Wednesday, June 25, 2008

Metal Gear Solid 4: Guns of the Patriots Review (PS3)

When I bought a PlayStation back in 1999, the first title I purchased was Metal Gear Solid. It was the only reason why I decided for a PlayStation instead of buying a Nintendo64. I remember sitting down that weekend and showing off to my younger sister and friends just how incredible the game was. Every moment was memorable: the opening, Mantis, the wolves in the caves, the torture chamber that the climax. Still to this day, I remember the first time I beat the game, followed by the three additional times I played through it to see every cut-scene and to find every single item.
Since then, I have played every single Metal Gear title released in North America, that includes the incredible Game Boy Color edition and the Acid series on the PSP. I haven’t had a problem with the series and when I finally completed Metal Gear Solid 4, I felt like I’ve really accomplished something and now I am sad to see it go. Thankfully, there is so much depth in MGS4, I still have chances to experience the game over and over again.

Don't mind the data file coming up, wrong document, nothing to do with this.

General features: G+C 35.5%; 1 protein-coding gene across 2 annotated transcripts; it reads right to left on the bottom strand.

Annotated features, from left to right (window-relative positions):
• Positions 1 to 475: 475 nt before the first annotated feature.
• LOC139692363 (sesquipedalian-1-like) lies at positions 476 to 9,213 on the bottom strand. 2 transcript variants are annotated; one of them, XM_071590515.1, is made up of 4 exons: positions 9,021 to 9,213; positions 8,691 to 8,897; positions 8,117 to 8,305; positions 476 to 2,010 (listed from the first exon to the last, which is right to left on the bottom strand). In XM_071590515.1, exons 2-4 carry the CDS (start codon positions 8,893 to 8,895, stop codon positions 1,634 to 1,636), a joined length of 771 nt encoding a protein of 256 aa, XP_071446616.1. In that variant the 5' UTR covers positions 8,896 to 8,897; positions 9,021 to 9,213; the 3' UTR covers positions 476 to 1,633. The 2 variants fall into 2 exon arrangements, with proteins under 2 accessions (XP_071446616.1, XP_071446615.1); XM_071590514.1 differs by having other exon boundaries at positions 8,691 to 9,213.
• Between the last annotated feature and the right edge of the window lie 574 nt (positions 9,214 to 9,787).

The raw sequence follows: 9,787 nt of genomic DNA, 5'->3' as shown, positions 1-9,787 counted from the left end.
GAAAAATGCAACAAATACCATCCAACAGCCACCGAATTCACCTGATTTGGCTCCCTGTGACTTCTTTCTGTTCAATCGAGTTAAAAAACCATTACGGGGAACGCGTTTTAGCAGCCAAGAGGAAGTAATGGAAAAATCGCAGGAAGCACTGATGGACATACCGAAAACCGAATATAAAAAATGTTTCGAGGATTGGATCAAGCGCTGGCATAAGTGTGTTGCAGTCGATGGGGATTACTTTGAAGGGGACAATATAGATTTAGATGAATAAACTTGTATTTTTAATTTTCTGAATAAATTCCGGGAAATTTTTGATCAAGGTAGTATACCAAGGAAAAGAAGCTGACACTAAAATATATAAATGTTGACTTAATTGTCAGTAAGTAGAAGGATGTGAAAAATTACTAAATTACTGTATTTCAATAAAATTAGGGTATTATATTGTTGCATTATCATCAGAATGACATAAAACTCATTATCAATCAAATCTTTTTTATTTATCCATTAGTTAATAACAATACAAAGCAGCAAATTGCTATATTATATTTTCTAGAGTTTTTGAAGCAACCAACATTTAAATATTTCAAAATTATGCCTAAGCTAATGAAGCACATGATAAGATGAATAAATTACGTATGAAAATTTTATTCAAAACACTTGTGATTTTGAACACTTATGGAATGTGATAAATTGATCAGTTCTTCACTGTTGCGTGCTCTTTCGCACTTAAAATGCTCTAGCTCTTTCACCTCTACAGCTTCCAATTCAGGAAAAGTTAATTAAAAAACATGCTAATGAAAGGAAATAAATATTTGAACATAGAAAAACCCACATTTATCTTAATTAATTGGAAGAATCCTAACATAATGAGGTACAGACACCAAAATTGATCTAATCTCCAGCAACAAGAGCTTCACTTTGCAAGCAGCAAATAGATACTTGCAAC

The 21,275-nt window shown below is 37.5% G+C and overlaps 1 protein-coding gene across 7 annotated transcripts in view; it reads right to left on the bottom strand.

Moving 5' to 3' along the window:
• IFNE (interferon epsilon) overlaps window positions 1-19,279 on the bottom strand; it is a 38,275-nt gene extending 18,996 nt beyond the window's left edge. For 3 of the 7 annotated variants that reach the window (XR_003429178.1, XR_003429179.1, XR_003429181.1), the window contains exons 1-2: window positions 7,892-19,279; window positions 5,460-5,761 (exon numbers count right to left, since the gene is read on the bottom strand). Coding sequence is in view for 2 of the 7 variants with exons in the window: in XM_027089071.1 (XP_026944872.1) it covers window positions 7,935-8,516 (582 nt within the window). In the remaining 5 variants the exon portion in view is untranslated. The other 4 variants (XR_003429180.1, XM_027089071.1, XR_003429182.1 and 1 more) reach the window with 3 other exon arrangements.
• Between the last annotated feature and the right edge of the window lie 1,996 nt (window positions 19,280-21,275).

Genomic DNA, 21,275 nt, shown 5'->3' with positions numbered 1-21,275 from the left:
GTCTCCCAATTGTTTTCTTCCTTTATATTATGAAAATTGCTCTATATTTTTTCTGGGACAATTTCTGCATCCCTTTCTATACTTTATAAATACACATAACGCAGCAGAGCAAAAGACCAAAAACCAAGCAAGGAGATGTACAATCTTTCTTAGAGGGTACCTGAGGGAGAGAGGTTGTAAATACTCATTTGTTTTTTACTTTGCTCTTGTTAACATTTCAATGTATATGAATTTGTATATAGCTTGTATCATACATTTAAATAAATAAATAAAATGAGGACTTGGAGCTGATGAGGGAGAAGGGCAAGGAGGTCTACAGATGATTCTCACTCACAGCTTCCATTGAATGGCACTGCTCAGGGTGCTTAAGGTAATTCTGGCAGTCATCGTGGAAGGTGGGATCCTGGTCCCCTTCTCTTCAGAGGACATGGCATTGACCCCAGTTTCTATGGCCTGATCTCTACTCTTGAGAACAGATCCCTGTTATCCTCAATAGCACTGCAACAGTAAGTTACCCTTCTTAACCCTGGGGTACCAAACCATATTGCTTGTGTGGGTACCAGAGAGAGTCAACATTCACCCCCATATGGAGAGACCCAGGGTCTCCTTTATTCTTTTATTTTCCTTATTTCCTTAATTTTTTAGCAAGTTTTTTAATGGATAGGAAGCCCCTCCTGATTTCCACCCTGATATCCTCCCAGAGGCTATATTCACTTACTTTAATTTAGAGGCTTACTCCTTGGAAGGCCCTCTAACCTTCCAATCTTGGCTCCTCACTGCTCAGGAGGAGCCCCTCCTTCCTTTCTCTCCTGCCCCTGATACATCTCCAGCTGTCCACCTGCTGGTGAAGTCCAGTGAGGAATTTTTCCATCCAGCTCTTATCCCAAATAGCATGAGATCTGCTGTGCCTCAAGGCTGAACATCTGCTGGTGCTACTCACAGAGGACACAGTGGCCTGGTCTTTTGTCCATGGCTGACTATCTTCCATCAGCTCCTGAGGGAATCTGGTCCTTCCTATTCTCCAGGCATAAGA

Metal Gear Solid 4 is Kojima’s way of thanking everyone for 20 years of loyalty to the series. From start to finish the game is exactly what you’d expect with his previous games and once you’ve completed the seen the credits roll, you’ll feel like you’ve grown with the characters in the game. I have no intention to spoil anything in regards to the storyline. There is just so much that occurs in the game that knowing anything would be unfair to those willing to take the 15-18 hours to complete the game.

MGS4 is incredible. It is everything you could wish for in a 21st century title. Incredible graphics and jaw-dropping sounds with an effective score and immerse effects. Every character looks stunning from the PMCs, the Beauty and the Beast Bosses and everything in between. Also, everything is running with the in-game engine so there is no CG used in the game, which really shows off the strength of the PlayStation 3. The voice-acting is what you’d expect and doesn’t fail in any regard except for the fact that it would have been nice in certain levels to have Non-playable characters to sound like the region they are from (eg. Characters in S. America and the Middle-East with US accents).